5. An Asian Is A Doctor, But Definitely Not a Lawyer, or Indian Chief.
The 1945 #1 hit “Doctor, Lawyer, Indian Chief” offers the memorable lyrics, “There’s a doctor livin’ in your town / There’s a lawyer and an Indian, too / And neither doctor, lawyer nor Indian chief / Could love you any more than I do.”
Let’s set aside the fact that “Indian” here is probably a false name resulting from Christopher Columbus’s massive navigational error — discovering the “New World” by accident on the way to Asia. But let’s discuss this lyrics, pretending that “Indian” here means “from India.”
The stereotype at issue is that Indians can be and are doctors, shouldn’t or can’t be lawyers, and will probably face the bamboo ceiling before they can ever rise to the rank of “Indian chief” executive officer. In The Big Bang Theory, the character Raj Koothrappali is an astrophysicist. In ER, Parminder Nagra was cast as a doctor. Is art imitating life? Asian-Americans constitute 9% of scientists and engineers in the United States while only composing 3% of the overall population. Many Asians learn that a liberal arts degree is in fact “B.S.” The B.S., the bachelor of science degree, may be more highly valued by Asian parents.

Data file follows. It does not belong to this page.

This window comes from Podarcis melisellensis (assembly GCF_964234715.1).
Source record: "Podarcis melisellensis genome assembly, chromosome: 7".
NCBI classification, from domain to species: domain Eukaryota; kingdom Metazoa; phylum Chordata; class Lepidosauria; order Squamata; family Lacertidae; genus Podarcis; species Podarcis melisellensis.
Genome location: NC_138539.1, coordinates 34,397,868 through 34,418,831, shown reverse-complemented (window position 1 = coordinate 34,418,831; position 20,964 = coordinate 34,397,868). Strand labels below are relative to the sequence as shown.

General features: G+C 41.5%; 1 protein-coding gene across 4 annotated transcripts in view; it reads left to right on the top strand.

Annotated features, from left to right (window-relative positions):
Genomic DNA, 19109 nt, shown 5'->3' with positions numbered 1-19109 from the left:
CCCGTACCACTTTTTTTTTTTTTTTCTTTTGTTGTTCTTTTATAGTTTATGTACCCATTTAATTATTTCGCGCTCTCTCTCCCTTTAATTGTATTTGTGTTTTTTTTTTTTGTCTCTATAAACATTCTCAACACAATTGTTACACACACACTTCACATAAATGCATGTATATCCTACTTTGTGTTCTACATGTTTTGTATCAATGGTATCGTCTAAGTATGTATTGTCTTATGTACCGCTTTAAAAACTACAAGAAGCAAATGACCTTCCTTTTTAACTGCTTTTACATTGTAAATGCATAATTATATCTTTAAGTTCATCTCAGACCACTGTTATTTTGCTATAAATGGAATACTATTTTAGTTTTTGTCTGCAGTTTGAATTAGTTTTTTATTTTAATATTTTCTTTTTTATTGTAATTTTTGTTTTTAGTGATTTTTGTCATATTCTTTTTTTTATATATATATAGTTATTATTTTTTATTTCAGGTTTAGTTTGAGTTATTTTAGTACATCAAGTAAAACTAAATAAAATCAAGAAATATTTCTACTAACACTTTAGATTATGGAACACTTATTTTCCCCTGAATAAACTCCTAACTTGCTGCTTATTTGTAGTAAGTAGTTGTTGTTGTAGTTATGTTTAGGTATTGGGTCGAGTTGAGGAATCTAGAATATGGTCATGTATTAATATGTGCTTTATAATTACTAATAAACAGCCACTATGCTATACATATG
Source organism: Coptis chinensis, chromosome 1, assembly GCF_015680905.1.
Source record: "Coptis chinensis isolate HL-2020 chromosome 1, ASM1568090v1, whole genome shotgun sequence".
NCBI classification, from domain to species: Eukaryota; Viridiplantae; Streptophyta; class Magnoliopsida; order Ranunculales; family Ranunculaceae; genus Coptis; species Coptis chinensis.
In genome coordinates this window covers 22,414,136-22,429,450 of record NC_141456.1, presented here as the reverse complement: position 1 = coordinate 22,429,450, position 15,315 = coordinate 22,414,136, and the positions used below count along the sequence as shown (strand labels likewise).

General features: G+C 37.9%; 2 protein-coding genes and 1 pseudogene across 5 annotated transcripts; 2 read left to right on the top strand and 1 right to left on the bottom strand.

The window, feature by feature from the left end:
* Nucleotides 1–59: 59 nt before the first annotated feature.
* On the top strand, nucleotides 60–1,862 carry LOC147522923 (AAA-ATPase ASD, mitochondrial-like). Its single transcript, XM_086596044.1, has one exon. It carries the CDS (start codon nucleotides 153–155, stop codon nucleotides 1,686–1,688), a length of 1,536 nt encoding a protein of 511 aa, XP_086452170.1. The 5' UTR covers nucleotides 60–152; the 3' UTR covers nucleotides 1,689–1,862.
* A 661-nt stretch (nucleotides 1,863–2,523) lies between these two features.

Interestingly enough, while a significant proportion — 26% — of engineering faculty tend to be Asians, a very small proportion of Asians — a mere 3% — teach psychology. If you didn’t already think that your IT support technician is (or should be) an Asian, commercials by Staples, CVS, Best Buy, IBM, and others perpetuate the stereotypical Asian technological expert. If their child isn’t aiming to “do her medicine” or “do his engineering,” the Asian parents stereotypically worry.